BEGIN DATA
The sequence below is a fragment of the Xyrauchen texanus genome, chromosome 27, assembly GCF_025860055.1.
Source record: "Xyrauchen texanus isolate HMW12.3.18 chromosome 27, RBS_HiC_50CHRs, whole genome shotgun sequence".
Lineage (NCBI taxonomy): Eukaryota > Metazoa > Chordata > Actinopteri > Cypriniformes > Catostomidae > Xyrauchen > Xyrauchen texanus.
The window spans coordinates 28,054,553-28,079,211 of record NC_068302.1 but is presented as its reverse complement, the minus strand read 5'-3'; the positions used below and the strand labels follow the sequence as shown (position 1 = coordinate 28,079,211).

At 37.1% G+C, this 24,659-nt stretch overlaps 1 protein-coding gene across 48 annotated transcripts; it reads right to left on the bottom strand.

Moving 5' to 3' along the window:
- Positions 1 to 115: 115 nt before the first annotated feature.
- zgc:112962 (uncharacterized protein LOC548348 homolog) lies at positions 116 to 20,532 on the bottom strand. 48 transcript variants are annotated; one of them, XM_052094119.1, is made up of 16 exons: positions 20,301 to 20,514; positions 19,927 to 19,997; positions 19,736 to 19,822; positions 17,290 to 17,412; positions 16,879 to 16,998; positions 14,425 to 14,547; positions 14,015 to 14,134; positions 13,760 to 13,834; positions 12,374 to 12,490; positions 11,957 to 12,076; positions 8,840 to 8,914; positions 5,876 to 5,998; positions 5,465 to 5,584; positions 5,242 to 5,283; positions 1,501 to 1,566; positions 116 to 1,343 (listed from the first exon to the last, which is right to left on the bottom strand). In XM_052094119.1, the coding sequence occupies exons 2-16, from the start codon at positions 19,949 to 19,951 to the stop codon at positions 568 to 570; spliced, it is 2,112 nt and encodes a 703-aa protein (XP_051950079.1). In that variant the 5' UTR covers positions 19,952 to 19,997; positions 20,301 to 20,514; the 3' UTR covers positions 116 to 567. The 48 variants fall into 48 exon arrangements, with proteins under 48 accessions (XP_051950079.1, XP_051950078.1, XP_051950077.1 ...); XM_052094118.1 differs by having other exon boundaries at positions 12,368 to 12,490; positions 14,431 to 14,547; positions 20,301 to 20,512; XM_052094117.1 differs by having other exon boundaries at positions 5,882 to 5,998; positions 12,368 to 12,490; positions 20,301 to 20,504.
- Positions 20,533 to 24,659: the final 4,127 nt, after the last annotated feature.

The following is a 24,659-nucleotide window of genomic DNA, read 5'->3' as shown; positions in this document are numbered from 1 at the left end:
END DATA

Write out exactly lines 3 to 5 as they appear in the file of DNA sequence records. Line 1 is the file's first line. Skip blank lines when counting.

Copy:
Lineage (NCBI taxonomy): Eukaryota > Metazoa > Chordata > Actinopteri > Cypriniformes > Catostomidae > Xyrauchen > Xyrauchen texanus.
The window spans coordinates 28,054,553-28,079,211 of record NC_068302.1 but is presented as its reverse complement, the minus strand read 5'-3'; the positions used below and the strand labels follow the sequence as shown (position 1 = coordinate 28,079,211).

At 37.1% G+C, this 24,659-nt stretch overlaps 1 protein-coding gene across 48 annotated transcripts; it reads right to left on the bottom strand.